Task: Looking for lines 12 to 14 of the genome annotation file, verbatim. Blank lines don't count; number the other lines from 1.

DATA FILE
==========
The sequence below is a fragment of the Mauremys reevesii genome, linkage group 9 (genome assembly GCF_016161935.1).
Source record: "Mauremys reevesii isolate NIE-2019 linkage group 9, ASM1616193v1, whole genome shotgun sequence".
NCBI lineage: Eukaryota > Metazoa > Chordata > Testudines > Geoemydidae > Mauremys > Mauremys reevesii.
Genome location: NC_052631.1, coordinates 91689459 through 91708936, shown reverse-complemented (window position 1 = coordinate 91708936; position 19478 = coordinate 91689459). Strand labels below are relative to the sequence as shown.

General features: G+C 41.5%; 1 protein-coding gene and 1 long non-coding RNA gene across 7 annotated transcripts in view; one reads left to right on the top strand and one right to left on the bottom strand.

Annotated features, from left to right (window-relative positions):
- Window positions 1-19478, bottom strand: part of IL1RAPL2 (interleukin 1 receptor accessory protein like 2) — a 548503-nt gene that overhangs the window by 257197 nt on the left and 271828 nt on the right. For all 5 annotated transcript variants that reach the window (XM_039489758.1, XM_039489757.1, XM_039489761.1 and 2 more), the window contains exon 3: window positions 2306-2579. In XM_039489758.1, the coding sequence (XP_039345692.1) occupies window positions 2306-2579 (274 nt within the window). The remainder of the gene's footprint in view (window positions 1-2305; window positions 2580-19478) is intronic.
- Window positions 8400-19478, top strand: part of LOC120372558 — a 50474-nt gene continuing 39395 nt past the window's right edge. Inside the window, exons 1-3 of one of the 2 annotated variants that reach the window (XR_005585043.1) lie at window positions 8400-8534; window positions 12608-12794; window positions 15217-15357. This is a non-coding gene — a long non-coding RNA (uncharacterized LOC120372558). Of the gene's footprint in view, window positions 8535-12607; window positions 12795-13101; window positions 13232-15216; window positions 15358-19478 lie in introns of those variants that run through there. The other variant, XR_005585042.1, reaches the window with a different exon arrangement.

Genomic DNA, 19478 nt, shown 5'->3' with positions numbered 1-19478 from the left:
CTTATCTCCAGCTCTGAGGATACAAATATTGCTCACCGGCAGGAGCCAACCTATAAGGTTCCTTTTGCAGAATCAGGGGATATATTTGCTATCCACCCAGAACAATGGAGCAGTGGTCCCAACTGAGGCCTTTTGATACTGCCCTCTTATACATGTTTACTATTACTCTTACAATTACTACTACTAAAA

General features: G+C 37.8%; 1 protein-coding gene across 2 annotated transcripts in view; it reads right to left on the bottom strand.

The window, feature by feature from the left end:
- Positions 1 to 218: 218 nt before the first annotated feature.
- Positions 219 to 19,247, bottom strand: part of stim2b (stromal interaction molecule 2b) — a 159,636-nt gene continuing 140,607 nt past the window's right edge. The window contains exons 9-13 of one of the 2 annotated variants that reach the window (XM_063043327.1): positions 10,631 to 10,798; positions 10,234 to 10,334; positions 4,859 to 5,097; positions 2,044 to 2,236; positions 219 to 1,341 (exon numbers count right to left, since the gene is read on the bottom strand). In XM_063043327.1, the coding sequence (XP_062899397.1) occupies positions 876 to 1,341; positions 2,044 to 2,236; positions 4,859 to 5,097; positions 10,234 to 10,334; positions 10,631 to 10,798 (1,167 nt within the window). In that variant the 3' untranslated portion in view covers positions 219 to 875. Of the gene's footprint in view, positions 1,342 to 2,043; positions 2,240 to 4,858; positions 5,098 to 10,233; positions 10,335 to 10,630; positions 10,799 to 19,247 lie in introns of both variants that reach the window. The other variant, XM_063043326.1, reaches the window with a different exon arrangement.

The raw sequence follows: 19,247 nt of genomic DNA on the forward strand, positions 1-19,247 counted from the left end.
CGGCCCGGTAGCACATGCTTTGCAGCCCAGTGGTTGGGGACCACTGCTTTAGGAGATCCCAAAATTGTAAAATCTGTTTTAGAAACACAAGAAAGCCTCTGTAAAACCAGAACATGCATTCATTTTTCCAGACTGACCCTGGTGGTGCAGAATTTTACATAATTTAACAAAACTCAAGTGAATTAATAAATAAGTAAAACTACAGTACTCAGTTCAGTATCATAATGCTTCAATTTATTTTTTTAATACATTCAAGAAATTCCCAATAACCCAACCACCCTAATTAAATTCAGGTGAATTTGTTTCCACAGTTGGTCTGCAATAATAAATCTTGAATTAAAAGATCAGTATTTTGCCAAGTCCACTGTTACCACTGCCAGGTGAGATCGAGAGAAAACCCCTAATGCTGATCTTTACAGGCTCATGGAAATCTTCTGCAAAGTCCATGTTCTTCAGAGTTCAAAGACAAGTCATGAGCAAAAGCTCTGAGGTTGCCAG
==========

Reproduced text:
The window, feature by feature from the left end:
- Positions 1 to 218: 218 nt before the first annotated feature.
- Positions 219 to 19,247, bottom strand: part of stim2b (stromal interaction molecule 2b) — a 159,636-nt gene continuing 140,607 nt past the window's right edge. The window contains exons 9-13 of one of the 2 annotated variants that reach the window (XM_063043327.1): positions 10,631 to 10,798; positions 10,234 to 10,334; positions 4,859 to 5,097; positions 2,044 to 2,236; positions 219 to 1,341 (exon numbers count right to left, since the gene is read on the bottom strand). In XM_063043327.1, the coding sequence (XP_062899397.1) occupies positions 876 to 1,341; positions 2,044 to 2,236; positions 4,859 to 5,097; positions 10,234 to 10,334; positions 10,631 to 10,798 (1,167 nt within the window). In that variant the 3' untranslated portion in view covers positions 219 to 875. Of the gene's footprint in view, positions 1,342 to 2,043; positions 2,240 to 4,858; positions 5,098 to 10,233; positions 10,335 to 10,630; positions 10,799 to 19,247 lie in introns of both variants that reach the window. The other variant, XM_063043326.1, reaches the window with a different exon arrangement.